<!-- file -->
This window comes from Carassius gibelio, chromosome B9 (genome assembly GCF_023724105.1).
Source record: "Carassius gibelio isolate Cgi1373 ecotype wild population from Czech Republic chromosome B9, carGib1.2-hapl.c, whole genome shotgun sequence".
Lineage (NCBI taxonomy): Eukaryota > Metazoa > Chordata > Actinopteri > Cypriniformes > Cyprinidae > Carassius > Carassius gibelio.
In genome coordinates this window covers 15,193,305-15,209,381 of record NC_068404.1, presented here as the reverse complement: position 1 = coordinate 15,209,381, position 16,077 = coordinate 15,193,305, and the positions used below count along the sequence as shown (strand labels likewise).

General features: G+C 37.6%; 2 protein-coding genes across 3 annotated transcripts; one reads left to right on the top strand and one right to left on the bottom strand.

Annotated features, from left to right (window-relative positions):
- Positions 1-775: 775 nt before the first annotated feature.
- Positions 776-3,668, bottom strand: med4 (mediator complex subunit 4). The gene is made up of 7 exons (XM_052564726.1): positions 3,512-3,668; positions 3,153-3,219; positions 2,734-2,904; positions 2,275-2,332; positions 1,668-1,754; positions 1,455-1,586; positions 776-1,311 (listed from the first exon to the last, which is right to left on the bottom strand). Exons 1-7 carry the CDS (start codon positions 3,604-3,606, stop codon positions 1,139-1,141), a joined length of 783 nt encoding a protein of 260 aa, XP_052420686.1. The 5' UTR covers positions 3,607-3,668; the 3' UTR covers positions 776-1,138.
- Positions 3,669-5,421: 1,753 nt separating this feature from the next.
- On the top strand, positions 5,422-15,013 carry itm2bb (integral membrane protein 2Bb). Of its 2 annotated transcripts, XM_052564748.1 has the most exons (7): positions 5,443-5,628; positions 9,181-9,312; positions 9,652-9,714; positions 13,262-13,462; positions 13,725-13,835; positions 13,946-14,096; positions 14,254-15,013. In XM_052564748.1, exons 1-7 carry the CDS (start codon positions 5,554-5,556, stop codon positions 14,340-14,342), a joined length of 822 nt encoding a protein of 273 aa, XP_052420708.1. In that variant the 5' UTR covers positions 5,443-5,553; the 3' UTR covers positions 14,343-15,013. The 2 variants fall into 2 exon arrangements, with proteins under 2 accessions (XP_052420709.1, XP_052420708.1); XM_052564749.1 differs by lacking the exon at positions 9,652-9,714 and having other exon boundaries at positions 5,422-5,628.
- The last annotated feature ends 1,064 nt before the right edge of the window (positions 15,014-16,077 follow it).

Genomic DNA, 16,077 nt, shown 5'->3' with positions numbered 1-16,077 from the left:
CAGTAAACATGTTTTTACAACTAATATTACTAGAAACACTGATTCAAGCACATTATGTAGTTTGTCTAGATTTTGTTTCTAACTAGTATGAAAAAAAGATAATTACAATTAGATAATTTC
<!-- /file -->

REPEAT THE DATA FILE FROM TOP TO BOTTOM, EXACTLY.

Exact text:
This window comes from Carassius gibelio, chromosome B9 (genome assembly GCF_023724105.1).
Source record: "Carassius gibelio isolate Cgi1373 ecotype wild population from Czech Republic chromosome B9, carGib1.2-hapl.c, whole genome shotgun sequence".
Lineage (NCBI taxonomy): Eukaryota > Metazoa > Chordata > Actinopteri > Cypriniformes > Cyprinidae > Carassius > Carassius gibelio.
In genome coordinates this window covers 15,193,305-15,209,381 of record NC_068404.1, presented here as the reverse complement: position 1 = coordinate 15,209,381, position 16,077 = coordinate 15,193,305, and the positions used below count along the sequence as shown (strand labels likewise).

General features: G+C 37.6%; 2 protein-coding genes across 3 annotated transcripts; one reads left to right on the top strand and one right to left on the bottom strand.

Annotated features, from left to right (window-relative positions):
- Positions 1-775: 775 nt before the first annotated feature.
- Positions 776-3,668, bottom strand: med4 (mediator complex subunit 4). The gene is made up of 7 exons (XM_052564726.1): positions 3,512-3,668; positions 3,153-3,219; positions 2,734-2,904; positions 2,275-2,332; positions 1,668-1,754; positions 1,455-1,586; positions 776-1,311 (listed from the first exon to the last, which is right to left on the bottom strand). Exons 1-7 carry the CDS (start codon positions 3,604-3,606, stop codon positions 1,139-1,141), a joined length of 783 nt encoding a protein of 260 aa, XP_052420686.1. The 5' UTR covers positions 3,607-3,668; the 3' UTR covers positions 776-1,138.
- Positions 3,669-5,421: 1,753 nt separating this feature from the next.
- On the top strand, positions 5,422-15,013 carry itm2bb (integral membrane protein 2Bb). Of its 2 annotated transcripts, XM_052564748.1 has the most exons (7): positions 5,443-5,628; positions 9,181-9,312; positions 9,652-9,714; positions 13,262-13,462; positions 13,725-13,835; positions 13,946-14,096; positions 14,254-15,013. In XM_052564748.1, exons 1-7 carry the CDS (start codon positions 5,554-5,556, stop codon positions 14,340-14,342), a joined length of 822 nt encoding a protein of 273 aa, XP_052420708.1. In that variant the 5' UTR covers positions 5,443-5,553; the 3' UTR covers positions 14,343-15,013. The 2 variants fall into 2 exon arrangements, with proteins under 2 accessions (XP_052420709.1, XP_052420708.1); XM_052564749.1 differs by lacking the exon at positions 9,652-9,714 and having other exon boundaries at positions 5,422-5,628.
- The last annotated feature ends 1,064 nt before the right edge of the window (positions 15,014-16,077 follow it).

Genomic DNA, 16,077 nt, shown 5'->3' with positions numbered 1-16,077 from the left:
CAGTAAACATGTTTTTACAACTAATATTACTAGAAACACTGATTCAAGCACATTATGTAGTTTGTCTAGATTTTGTTTCTAACTAGTATGAAAAAAAGATAATTACAATTAGATAATTTC